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Virtual Integration

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A six-organization cooperative helps hospitals cut purchasing costs and centralize supply chain operations.

Why buy when you can get many of the same savings through collaboration? Kansas City's Saint Luke's Health System may not have intended to create a virtual merger with five smaller hospitals in its region, but effectively, the formation of Mid-America Service Solutions LLC does much the same thing.

The hospital supply chain company is owned by six hospital groups in Kansas and Missouri, of which Saint Luke's is by far the biggest organization with 11 hospitals. It's designed as a "virtual integration," according to Chuck Robb, Saint Luke's senior vice president and chief financial officer, and allows the cooperative to obtain "several percentage points" of discounts to supplies they all order, over and above the prices they were getting in their respective group purchasing organizations. Combined, the six organizations spend more than $520 million in supplies annually.

Saint Luke's and the other hospitals—CoxHealth in Springfield, MO; Freeman Health System in Joplin, MO; Stormont-Vail HealthCare in Topeka, KS; Hays (KS) Medical Center; and Salina (KS) Regional Health Center—will centralize supply chain contracting, procurement, distribution, and logistics initially into a central facility operated under contract with Owens & Minor, a nationwide distributor of medical and surgical supplies. As the partnership develops, Mid-America may develop its own warehousing and distribution solution, says Robb.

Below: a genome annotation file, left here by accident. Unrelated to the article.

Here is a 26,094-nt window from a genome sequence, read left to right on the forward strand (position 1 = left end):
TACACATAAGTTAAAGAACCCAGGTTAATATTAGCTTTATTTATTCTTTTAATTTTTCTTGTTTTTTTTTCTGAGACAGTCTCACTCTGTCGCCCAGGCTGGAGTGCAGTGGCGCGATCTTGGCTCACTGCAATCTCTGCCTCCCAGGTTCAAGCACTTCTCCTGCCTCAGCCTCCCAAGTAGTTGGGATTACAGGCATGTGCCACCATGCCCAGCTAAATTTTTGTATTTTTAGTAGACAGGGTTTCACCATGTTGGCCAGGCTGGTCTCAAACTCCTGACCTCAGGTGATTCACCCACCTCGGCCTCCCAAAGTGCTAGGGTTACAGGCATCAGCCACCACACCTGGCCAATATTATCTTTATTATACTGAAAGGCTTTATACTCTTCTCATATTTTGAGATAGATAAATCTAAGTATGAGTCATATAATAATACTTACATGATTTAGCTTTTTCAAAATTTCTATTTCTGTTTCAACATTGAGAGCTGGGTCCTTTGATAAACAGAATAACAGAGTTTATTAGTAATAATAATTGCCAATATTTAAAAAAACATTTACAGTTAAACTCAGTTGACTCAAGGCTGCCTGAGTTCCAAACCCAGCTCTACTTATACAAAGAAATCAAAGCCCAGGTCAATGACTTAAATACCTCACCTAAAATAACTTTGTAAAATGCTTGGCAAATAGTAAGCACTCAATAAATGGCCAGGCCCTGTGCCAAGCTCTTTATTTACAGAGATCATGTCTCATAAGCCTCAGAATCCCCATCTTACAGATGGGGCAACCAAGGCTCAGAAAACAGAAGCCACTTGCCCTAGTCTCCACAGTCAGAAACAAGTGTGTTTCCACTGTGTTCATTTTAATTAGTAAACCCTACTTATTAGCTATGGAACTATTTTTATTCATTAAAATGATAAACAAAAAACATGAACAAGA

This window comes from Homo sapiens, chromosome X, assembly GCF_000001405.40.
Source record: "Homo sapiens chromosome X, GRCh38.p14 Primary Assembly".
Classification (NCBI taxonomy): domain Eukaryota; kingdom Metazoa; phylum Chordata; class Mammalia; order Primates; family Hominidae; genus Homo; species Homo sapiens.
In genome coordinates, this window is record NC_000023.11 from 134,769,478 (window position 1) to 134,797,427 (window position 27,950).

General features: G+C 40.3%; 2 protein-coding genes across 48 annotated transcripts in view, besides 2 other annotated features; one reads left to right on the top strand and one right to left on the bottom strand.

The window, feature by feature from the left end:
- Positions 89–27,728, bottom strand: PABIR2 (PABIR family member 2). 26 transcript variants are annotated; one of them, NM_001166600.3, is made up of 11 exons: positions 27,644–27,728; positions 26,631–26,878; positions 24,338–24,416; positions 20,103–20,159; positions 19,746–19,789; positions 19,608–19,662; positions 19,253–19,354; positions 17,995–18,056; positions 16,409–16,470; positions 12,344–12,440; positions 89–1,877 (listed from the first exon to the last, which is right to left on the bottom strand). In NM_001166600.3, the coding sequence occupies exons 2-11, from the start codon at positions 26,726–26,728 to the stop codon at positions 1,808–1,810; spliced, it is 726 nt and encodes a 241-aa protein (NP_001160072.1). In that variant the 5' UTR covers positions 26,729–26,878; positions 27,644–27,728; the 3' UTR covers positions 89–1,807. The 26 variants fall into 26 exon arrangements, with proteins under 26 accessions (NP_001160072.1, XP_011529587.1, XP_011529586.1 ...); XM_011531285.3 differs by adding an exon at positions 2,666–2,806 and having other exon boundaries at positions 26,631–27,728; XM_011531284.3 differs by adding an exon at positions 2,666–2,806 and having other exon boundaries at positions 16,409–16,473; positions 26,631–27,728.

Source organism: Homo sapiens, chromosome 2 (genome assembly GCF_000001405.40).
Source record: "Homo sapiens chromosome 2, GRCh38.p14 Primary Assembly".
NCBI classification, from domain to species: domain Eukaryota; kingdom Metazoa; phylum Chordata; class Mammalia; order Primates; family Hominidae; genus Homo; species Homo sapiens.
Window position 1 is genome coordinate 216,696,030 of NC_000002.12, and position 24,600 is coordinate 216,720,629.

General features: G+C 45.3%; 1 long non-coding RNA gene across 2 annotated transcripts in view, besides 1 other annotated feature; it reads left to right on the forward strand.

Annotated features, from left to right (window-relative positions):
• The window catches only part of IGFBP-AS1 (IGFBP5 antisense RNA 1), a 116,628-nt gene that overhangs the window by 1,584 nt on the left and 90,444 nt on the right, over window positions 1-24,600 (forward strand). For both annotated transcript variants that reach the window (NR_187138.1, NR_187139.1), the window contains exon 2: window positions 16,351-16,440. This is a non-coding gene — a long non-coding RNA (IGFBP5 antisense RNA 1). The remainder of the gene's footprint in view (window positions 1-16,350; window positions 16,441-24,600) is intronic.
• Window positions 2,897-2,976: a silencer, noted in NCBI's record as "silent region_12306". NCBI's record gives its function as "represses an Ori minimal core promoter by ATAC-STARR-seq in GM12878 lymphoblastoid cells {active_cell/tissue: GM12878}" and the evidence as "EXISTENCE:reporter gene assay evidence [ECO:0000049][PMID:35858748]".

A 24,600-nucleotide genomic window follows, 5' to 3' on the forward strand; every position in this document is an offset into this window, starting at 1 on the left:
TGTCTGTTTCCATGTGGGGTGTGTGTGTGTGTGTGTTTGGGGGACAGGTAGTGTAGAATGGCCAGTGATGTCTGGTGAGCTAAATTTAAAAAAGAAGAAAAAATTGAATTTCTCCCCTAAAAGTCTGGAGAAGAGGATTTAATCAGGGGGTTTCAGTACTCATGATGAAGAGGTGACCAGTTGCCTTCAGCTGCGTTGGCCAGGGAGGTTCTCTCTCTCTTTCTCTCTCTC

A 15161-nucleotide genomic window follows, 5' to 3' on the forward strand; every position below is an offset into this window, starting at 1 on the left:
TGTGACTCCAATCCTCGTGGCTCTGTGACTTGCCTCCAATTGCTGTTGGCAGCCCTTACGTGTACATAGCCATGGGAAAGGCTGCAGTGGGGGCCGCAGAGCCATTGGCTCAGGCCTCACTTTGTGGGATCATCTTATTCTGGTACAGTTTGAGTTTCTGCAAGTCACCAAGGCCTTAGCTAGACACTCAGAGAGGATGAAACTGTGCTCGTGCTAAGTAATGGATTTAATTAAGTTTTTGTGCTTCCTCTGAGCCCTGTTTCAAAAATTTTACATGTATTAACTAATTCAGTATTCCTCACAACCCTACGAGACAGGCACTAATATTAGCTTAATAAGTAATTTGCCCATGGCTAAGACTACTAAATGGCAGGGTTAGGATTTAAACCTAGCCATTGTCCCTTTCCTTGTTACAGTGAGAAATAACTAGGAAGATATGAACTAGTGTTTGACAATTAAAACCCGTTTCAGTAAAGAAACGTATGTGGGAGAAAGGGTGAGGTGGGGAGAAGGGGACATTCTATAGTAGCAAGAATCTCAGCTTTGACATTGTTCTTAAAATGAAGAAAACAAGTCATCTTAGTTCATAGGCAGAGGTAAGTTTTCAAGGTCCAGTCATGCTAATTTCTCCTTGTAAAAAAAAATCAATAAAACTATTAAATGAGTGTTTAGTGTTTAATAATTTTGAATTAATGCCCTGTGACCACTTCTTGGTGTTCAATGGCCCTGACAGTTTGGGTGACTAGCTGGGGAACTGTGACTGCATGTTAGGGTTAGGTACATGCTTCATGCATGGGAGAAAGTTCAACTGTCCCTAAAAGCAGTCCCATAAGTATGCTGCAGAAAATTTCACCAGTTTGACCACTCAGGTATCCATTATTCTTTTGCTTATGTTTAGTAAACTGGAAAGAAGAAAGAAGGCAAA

Hospitals have long been familiar with the GPO concept, under which a large group of hospitals band together to obtain volume discounts on a variety of supplies, but the Mid-America concept goes much further. "This is the next level," Robb says. "We're not just putting in fixed orders that are larger—it's one order, and we pay one bill."

The Mid-America group will buy and own the goods sent to its member hospitals. Supplies will either be shipped to a centralized warehouse or directly shipped to the institution that will use them.

The new group requires coordination and standardization of a level that GPOs don't require, Robb says. Tom Nikeil, vice president of custom supply networks at VHA Inc., which helped the hospitals set up Mid-America, says the combination really amounts to an "integrated delivery network absent common ownership," although Robb says there are no plans further down the road for any true acquisitions of member hospitals by Saint Luke's, for example.

"There's plenty of additional opportunity for other kinds of joint activities, but I wouldn't speculate it would go any further than that," Robb says.

As the organization grows, Robb says it's possible the group will take on other responsibilities for its owner-members. For instance, it could establish a pharmacy operation where individual dosing would be put together for all hospitals or shared laundry services. Members have committed to spend 90% of their individual supply chain budgets through the new company.

Philip Betbeze

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